Measure. You measure the severity of this problem. How bad is it? You get the baseline.

Analyze. This is critical. You conduct root cause analysis to figure out why the problem is happening. So that’s a lot of tools to help you understand what’s going on in the process.

And then the Improve phase, you implement solutions to solve those problems.

And then in Control, you maintain the gains of the great solutions that you just installed.

So if you project idea does not address the problem that will benefit from root cause analysis then we’re going to ask you to come up with another project.

Pre-Work Steps

So to get started, let’s cover the pre-work steps in detail. You’re going to complete and submit the project screener. You’re going to receive initial approval for a project idea. And then your training modules are going to unlock and you’re going to be off to the races.

So let’s focus on the project screener. Your first step is to complete the project screener and send it into our Master Black Belt coaches for approval. The screener is designed to help you save time and energy by getting you started on the right track with a good DMAIC project idea. You’re going to learn more about project selection in the introduction phase of your training but the screener is designed to help you get a good feedback right away before you start your training.

And we’ll you know if you’ve selected a good Green Belt project. And that way, you can apply the learning principles to your project while you go through the training. You are also free to complete the training before starting your project if you prefer. Some people like to go all the way through it. Get a sense of everything that’s coming and then they go back and then they redo the training with their project. Either way, we want to make sure you got a good project when you’re ready to start.

And Tracy is going to start us off with more detail around the project screener.

Project Screener

Tracy O’Rourke: Thank you, Elisabeth. So, beside this webinar, you are going to fill up this project screener which is one of your very first requirements for pre-work. And the screener is an Excel template that you’re going to enter your own information for your project idea.

There are three components, really three questions that we are looking for you to answer as part of this project screener. And that is, what is the existing process, what’s the problem, and what’s the goal?

I’m going to briefly talk about those steps and then we’re going to spend some more time talking about those in detail.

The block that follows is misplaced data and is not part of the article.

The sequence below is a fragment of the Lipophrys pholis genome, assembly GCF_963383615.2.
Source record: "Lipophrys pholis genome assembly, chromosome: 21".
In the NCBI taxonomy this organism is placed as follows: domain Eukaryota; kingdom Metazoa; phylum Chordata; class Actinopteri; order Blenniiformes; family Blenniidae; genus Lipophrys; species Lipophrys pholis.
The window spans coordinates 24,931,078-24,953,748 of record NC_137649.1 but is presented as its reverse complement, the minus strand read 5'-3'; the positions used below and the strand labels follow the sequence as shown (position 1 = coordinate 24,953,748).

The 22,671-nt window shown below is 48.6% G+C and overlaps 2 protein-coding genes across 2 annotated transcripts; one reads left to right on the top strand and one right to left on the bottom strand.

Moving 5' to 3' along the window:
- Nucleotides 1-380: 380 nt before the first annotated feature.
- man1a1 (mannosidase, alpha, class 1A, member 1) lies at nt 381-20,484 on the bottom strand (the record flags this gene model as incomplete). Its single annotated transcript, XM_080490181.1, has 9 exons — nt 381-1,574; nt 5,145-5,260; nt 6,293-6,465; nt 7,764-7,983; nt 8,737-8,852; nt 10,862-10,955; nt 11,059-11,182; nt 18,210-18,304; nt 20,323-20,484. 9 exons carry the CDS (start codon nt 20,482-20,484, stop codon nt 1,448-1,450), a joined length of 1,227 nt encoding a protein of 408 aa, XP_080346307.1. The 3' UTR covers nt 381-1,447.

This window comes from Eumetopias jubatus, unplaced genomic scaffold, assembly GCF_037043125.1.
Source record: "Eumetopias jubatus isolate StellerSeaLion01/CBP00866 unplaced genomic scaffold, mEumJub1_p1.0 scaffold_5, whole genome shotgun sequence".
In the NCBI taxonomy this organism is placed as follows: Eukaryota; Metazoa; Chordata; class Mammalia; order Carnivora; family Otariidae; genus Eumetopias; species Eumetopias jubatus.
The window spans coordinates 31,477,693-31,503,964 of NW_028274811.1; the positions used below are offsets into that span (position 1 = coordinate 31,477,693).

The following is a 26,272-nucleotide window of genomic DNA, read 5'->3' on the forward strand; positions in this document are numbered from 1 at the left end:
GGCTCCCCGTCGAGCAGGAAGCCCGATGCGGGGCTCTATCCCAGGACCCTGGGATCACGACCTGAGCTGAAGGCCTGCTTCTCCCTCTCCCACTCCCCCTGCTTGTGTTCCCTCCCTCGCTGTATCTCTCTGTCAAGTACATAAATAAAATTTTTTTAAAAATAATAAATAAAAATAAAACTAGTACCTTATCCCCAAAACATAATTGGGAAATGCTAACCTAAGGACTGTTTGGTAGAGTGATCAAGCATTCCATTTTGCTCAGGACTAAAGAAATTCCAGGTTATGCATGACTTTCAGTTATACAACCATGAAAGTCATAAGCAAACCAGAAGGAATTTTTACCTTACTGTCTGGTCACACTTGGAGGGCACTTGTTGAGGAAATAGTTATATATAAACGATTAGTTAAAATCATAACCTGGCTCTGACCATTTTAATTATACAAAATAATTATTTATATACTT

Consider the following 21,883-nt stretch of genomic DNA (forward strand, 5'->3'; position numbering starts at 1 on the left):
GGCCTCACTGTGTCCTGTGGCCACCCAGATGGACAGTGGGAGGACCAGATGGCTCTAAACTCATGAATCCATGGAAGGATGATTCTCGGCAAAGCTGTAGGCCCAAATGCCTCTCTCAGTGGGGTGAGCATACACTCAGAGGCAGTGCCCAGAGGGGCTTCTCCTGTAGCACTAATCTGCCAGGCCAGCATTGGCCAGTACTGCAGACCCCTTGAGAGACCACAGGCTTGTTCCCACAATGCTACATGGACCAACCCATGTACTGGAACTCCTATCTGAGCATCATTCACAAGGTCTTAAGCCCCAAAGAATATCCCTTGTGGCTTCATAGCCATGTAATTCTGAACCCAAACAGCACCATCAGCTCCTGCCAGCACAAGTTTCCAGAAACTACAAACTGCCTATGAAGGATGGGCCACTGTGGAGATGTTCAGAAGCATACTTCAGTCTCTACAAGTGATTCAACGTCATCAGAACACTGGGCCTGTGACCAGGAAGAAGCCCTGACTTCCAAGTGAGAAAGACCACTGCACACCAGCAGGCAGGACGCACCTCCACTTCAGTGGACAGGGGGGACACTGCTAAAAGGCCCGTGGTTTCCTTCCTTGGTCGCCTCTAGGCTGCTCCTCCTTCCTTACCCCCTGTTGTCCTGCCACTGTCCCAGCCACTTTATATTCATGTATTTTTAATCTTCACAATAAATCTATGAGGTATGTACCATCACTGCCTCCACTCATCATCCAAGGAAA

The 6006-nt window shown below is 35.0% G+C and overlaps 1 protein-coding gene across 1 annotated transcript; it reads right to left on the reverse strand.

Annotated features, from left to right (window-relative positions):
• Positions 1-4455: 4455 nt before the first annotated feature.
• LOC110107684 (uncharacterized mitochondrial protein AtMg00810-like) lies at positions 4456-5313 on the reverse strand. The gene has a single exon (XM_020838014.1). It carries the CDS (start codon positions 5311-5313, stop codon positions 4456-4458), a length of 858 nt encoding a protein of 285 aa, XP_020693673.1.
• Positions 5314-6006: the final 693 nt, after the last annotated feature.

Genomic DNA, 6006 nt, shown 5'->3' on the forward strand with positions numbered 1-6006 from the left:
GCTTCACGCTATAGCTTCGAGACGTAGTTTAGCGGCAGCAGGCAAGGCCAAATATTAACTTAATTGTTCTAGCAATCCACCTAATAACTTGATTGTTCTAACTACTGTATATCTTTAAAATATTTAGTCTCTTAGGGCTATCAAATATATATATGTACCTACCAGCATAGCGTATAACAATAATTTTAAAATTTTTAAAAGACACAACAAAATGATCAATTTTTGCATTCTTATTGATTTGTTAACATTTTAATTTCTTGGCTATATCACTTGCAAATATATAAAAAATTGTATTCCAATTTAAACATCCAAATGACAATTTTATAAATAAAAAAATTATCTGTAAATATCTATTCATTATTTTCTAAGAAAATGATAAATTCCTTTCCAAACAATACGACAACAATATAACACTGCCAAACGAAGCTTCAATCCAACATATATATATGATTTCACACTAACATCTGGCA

What Is the Existing Process

So the first thing we want to know is what is the existing process that you’re going to try to improve? All projects need to be work-based. So what you really think about is a process that you work in. And I’m going to spend some time talking about that in just a moment.

Once you picked the process then you pick what’s wrong with the process? What is the problem that you’re trying to solve?

And ideally, we want that problem to affect the customer. So pick a process. Pick a problem that affects the customer. And then what’s the goal? What do you want to see in terms of improvement?

Typically, process issues that affect customers fall into two buckets, a cycle time or lead time issue, meaning it’s taking too long for my stuff to come out or it’s a quality issue. Meaning, the process has defects coming out of it so hey, things are coming out of this process but they are wrong or they are incomplete or they are inaccurate.

Those are primarily the two big buckets we see affecting customers. Buckets meaning process issue buckets.

And finally, what’s the goal? Considering the time frame. The goal focuses on a measurable improvement of what you want to see by when. Remember, you’ve only got four months to complete the project. So make sure it’s manageable.

If you follow this line of thinking with your project, you will be more likely to select the appropriate type of project to apply to DMAIC. So let’s review the screener in a little bit more detail.

Everything Is a Process

So again, this first section is really around what is the existing process. Well, let’s talk a little bit about what we mean by process because sometimes that is not clear. Everything really is a process. It’s a series of steps or actions that create a product or a service.

Tying your shoe is a process. Baking a cake is a process. Or you might go to the airport and you have to wait in line to get through security. That is a process. Have you ever been to Chipotle or Subway or a fast food? That is a process. They have a process that customers have to go through to get their food.

So even though many things do have a process, sometimes we see people picking things like a measure. They say, “Well, I want to reduce attrition in our department.” What process is that? There is no process related to just attrition. There are probably many processes that affect that.